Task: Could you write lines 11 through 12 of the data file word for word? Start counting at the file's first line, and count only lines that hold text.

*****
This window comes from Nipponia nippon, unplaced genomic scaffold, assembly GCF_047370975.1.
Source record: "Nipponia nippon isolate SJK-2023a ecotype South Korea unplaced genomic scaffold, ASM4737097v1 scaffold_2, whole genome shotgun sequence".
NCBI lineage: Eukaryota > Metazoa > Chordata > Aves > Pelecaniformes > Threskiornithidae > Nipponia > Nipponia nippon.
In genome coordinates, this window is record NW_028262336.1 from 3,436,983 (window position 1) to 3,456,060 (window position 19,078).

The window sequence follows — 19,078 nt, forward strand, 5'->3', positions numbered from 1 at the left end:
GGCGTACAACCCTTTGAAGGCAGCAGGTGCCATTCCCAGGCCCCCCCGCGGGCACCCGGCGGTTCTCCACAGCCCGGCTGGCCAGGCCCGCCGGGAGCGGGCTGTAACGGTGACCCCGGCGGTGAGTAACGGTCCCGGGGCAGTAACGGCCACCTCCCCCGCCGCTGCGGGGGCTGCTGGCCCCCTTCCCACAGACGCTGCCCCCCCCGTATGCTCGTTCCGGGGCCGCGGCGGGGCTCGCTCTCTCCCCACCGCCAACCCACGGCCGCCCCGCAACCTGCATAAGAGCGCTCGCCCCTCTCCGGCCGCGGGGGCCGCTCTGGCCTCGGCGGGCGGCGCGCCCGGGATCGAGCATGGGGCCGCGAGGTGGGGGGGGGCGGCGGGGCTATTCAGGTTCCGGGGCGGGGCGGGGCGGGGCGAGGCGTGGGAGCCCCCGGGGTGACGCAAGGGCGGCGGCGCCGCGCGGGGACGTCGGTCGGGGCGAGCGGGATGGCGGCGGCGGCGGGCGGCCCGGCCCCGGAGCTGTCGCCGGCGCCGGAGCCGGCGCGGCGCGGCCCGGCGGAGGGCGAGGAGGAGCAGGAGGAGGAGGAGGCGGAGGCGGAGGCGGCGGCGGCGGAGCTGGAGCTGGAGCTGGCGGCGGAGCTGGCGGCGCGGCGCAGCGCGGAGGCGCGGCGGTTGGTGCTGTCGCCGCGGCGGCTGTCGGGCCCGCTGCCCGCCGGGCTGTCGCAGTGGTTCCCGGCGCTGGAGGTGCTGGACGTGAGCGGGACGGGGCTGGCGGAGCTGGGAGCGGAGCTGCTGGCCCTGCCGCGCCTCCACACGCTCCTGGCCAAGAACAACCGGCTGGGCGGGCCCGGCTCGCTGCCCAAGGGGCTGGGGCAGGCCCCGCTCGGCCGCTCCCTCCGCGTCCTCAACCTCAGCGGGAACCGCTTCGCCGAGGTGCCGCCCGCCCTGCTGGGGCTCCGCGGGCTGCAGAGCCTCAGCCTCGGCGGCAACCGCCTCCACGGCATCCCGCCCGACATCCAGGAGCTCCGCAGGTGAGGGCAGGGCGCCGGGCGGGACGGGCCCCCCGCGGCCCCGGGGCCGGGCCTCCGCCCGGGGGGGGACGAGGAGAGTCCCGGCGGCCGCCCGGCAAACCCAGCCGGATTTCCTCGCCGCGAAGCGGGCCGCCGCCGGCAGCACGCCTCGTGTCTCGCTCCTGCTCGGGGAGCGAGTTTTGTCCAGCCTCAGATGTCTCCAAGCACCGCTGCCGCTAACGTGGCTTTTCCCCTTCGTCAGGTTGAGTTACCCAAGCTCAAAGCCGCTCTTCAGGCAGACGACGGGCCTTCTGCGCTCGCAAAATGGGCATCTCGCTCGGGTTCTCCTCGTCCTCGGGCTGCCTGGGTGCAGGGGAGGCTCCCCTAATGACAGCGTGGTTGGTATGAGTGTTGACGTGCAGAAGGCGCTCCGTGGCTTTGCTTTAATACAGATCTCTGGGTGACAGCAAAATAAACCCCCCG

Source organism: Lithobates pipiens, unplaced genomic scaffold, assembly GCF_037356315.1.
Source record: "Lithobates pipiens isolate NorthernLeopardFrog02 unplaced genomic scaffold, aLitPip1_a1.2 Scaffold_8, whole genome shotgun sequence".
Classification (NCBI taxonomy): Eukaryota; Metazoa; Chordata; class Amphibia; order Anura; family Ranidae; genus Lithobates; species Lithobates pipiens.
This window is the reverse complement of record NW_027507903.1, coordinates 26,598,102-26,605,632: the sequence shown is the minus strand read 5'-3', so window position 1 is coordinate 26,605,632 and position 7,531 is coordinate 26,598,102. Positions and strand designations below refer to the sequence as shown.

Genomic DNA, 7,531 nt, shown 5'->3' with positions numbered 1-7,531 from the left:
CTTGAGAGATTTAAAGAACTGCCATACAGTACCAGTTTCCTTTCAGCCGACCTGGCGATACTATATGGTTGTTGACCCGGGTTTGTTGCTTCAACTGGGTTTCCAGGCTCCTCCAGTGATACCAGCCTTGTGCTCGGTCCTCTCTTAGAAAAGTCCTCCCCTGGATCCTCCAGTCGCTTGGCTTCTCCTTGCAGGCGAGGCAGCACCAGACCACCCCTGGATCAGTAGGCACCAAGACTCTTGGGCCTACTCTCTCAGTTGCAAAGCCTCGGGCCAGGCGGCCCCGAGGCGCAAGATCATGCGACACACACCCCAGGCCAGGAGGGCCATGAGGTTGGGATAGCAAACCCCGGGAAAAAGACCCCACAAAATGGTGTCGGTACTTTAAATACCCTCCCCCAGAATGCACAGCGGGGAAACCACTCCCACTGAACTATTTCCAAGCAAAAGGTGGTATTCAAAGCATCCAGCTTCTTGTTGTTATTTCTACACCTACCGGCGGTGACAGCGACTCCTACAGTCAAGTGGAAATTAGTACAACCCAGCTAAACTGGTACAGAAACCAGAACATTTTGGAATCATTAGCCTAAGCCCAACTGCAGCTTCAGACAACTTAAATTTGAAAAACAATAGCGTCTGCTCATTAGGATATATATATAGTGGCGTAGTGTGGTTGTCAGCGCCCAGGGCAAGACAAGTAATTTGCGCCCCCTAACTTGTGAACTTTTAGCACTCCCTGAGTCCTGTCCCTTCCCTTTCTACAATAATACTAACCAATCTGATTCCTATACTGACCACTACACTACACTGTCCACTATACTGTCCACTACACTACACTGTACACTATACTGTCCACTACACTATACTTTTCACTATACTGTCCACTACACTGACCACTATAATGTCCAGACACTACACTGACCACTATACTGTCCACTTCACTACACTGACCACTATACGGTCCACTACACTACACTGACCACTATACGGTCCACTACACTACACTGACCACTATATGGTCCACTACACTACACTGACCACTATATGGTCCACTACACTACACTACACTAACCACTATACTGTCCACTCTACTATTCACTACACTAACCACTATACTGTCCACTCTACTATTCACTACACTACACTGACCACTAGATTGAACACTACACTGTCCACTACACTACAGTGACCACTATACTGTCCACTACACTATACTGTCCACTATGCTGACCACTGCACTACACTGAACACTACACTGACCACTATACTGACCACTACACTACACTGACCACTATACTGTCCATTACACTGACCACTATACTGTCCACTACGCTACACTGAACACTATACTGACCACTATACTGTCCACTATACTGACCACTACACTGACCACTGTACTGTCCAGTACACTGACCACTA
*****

Genomic DNA, 7,531 nt, shown 5'->3' with positions numbered 1-7,531 from the left:
CTTGAGAGATTTAAAGAACTGCCATACAGTACCAGTTTCCTTTCAGCCGACCTGGCGATACTATATGGTTGTTGACCCGGGTTTGTTGCTTCAACTGGGTTTCCAGGCTCCTCCAGTGATACCAGCCTTGTGCTCGGTCCTCTCTTAGAAAAGTCCTCCCCTGGATCCTCCAGTCGCTTGGCTTCTCCTTGCAGGCGAGGCAGCACCAGACCACCCCTGGATCAGTAGGCACCAAGACTCTTGGGCCTACTCTCTCAGTTGCAAAGCCTCGGGCCAGGCGGCCCCGAGGCGCAAGATCATGCGACACACACCCCAGGCCAGGAGGGCCATGAGGTTGGGATAGCAAACCCCGGGAAAAAGACCCCACAAAATGGTGTCGGTACTTTAAATACCCTCCCCCAGAATGCACAGCGGGGAAACCACTCCCACTGAACTATTTCCAAGCAAAAGGTGGTATTCAAAGCATCCAGCTTCTTGTTGTTATTTCTACACCTACCGGCGGTGACAGCGACTCCTACAGTCAAGTGGAAATTAGTACAACCCAGCTAAACTGGTACAGAAACCAGAACATTTTGGAATCATTAGCCTAAGCCCAACTGCAGCTTCAGACAACTTAAATTTGAAAAACAATAGCGTCTGCTCATTAGGATATATATATAGTGGCGTAGTGTGGTTGTCAGCGCCCAGGGCAAGACAAGTAATTTGCGCCCCCTAACTTGTGAACTTTTAGCACTCCCTGAGTCCTGTCCCTTCCCTTTCTACAATAATACTAACCAATCTGATTCCTATACTGACCACTACACTACACTGTCCACTATACTGTCCACTACACTACACTGTACACTATACTGTCCACTACACTATACTTTTCACTATACTGTCCACTACACTGACCACTATAATGTCCAGACACTACACTGACCACTATACTGTCCACTTCACTACACTGACCACTATACGGTCCACTACACTACACTGACCACTATACGGTCCACTACACTACACTGACCACTATATGGTCCACTACACTACACTGACCACTATATGGTCCACTACACTACACTACACTAACCACTATACTGTCCACTCTACTATTCACTACACTAACCACTATACTGTCCACTCTACTATTCACTACACTACACTGACCACTAGATTGAACACTACACTGTCCACTACACTACAGTGACCACTATACTGTCCACTACACTATACTGTCCACTATGCTGACCACTGCACTACACTGAACACTACACTGACCACTATACTGACCACTACACTACACTGACCACTATACTGTCCATTACACTGACCACTATACTGTCCACTACGCTACACTGAACACTATACTGACCACTATACTGTCCACTATACTGACCACTACACTGACCACTGTACTGTCCAGTACACTGACCACTA